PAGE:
Benesse House sent a van to whisk us to the museum. As we zipped through the landscape of pine trees and lush green hills, it was a welcome relief to be far from the gleaming modernity of most Japanese cities.

After checking in, we headed to the tiny village of Honmura, where the Art House Project has sprung up amid the 200-year-old homes. This is art that you sense and feel. We walked through the narrow streets and entered a modest house to discover a pool of water that appeared to quiver like Jell-O, the effect of randomly timed, multicolored digital counters that artist Tatsuo Miyajima had installed beneath the surface. "Go'o Shrine," by Hiroshi Sugimoto, appeared to be a small temple with glass stairs until our kids discovered, to their excitement, that the stairs continued down into a cave beneath the complex. And James Turrell's installation of "Backside of the Moon" was so pitch-black inside that we couldn't see one another -- or anything -- until we'd sat for 10 minutes in the deepest darkness I have ever experienced.

This was an eye-opener to our children: Art could be fun.

To get to the Chichu Art Museum, which is built largely underground on another hill overlooking the sea, you walk through a glorious collection of trees and flowers modeled after Monet's own garden. Inside, the selection of water lily paintings is wonderful, but in some ways, Monet is overshadowed by fascinating pieces by Turrell and Walter De Maria that play tricks with the mind. Each turn of the corner presented another surprise.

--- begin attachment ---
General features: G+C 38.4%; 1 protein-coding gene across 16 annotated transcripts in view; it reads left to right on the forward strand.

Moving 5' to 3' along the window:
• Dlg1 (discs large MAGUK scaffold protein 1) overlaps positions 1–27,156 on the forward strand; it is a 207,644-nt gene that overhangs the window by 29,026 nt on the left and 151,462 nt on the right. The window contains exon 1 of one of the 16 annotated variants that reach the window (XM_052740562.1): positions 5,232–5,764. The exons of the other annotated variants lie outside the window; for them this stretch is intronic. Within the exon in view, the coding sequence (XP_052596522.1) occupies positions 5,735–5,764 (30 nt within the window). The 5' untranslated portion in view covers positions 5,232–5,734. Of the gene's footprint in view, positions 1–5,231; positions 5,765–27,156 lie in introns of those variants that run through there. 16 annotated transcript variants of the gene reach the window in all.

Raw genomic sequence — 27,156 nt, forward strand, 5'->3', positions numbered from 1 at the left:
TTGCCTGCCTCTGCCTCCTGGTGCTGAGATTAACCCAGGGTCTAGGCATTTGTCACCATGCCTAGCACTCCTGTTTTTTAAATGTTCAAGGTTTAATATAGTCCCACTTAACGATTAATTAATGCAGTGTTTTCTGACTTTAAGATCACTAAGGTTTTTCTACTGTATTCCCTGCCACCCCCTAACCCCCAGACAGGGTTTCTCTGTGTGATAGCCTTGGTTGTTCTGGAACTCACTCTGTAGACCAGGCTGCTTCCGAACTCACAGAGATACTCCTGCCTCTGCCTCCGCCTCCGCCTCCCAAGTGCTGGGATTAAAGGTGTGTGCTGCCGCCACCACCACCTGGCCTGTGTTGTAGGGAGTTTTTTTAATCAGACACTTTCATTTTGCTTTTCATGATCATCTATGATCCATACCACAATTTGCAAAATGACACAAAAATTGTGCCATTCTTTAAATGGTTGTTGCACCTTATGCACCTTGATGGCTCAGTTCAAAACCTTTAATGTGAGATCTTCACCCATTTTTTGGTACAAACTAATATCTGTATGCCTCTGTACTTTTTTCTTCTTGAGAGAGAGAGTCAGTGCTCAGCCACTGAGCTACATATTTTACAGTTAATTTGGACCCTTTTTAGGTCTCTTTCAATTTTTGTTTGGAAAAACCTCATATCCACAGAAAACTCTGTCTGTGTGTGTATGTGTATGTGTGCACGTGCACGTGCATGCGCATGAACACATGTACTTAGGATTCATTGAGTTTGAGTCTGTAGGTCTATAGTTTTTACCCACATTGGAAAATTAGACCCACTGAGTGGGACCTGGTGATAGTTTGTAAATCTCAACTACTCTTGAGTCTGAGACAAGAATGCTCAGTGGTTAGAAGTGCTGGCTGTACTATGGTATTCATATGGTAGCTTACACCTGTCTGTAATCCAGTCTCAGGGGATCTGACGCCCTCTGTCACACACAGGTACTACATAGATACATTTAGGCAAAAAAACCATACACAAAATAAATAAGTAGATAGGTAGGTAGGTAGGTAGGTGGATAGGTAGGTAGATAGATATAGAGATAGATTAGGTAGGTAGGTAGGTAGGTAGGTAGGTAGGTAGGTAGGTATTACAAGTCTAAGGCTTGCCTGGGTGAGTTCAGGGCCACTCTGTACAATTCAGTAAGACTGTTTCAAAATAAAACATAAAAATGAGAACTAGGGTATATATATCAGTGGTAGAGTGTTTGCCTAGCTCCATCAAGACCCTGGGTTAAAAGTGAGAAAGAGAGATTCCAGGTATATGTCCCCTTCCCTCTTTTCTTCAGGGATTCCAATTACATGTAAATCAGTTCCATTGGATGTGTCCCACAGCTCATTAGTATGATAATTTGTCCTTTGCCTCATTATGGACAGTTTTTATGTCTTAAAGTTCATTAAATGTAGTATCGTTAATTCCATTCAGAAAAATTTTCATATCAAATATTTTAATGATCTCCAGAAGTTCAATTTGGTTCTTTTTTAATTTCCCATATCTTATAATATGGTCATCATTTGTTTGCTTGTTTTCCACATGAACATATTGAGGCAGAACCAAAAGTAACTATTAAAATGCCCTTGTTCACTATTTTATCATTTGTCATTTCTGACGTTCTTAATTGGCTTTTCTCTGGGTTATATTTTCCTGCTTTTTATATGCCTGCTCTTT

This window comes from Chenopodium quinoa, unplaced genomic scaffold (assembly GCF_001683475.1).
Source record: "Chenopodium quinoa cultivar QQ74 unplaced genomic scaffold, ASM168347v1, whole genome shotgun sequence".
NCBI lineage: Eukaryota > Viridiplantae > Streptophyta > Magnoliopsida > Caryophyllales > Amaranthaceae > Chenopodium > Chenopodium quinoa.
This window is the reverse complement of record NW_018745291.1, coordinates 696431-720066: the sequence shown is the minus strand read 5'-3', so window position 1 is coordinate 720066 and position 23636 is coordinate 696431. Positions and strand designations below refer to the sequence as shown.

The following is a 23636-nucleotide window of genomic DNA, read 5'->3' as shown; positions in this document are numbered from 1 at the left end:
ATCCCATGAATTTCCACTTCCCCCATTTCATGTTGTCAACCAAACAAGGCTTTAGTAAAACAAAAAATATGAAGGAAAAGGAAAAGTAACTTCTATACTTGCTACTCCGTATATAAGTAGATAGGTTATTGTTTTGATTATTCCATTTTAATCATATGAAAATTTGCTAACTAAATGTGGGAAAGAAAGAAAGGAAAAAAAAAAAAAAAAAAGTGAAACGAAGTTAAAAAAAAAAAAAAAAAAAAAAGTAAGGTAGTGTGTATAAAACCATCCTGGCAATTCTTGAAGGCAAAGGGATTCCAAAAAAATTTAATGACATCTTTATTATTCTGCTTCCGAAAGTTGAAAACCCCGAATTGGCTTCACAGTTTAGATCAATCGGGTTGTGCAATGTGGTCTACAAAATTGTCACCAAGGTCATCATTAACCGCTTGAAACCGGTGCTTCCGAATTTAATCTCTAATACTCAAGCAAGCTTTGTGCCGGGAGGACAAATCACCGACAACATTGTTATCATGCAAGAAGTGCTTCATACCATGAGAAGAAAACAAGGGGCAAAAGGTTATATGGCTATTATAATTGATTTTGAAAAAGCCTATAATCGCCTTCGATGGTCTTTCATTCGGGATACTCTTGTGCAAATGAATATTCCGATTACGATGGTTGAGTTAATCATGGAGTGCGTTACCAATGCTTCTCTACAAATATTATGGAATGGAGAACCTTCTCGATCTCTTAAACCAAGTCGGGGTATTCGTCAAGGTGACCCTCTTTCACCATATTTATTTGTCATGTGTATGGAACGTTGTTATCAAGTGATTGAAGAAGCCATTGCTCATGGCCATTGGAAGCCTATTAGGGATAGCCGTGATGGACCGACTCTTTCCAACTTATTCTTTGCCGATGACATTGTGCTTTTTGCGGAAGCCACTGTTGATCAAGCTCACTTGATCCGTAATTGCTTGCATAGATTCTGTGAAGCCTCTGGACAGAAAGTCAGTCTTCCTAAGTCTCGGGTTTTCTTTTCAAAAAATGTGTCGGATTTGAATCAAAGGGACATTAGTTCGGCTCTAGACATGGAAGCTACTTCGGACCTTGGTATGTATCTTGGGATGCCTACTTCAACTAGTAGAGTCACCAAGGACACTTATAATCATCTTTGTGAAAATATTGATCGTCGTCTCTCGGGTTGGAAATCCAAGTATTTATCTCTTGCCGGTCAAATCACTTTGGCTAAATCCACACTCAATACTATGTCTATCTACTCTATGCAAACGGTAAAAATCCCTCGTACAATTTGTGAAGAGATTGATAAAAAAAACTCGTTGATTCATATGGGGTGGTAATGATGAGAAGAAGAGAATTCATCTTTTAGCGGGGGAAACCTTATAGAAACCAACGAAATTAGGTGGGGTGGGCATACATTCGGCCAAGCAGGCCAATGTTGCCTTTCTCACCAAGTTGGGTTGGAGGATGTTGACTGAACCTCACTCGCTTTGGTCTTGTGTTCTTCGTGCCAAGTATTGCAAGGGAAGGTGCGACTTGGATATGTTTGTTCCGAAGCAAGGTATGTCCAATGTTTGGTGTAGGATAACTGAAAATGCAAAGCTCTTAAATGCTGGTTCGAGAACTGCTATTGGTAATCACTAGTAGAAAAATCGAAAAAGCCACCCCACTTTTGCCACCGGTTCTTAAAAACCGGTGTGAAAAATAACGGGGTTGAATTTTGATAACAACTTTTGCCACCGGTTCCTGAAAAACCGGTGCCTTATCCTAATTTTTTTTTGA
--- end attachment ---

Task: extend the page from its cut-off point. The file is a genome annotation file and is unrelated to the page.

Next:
The same was true at the Benesse House. At one point, we were studying what appeared to be a wall of blurry paintings of country flags by Yukinori Yanagi. Our daughter, Mara, called out the flags she recognized when suddenly my wife, Cindy, exclaimed that they were not paintings but individual ant farms of colored sand. The ants were methodically destroying -- and reinventing -- the art. Suddenly it became a game to figure out which countries' flags were on the verge of collapse.

On the second day, we wandered along the coast, stopping at each outdoor art installation we found, before we arrived at a beach for a relaxing dip in the ocean. Every piece seemed to have a ploy, a revelation or some other wrinkle that captivated our children. Art turned in the wind, appeared out of nowhere or became a hot tub.

The most emblematic image of Naoshima is a grand pumpkin created by Yayoi Kusama: a 6-foot-tall black- and yellow-dotted fiberglass structure plopped on the edge of a pier. The giant pumpkin is a child's dream, and the image of it, beneath the crystal blue sky and on the calm waters of the Inland Sea, left me so awestruck that it became forever known as "Daddy's favorite thing."

When we left Naoshima the next morning, we all agreed that the island had been one of the highlights of our tour of Japan. And a few weeks ago, when Cindy and I suggested visiting the Corcoran with some relatives who were in town, we were amazed to hear no complaints.

Everyone in the family was eager to look at the art.

Kessler is a diplomatic correspondent for The Washington Post.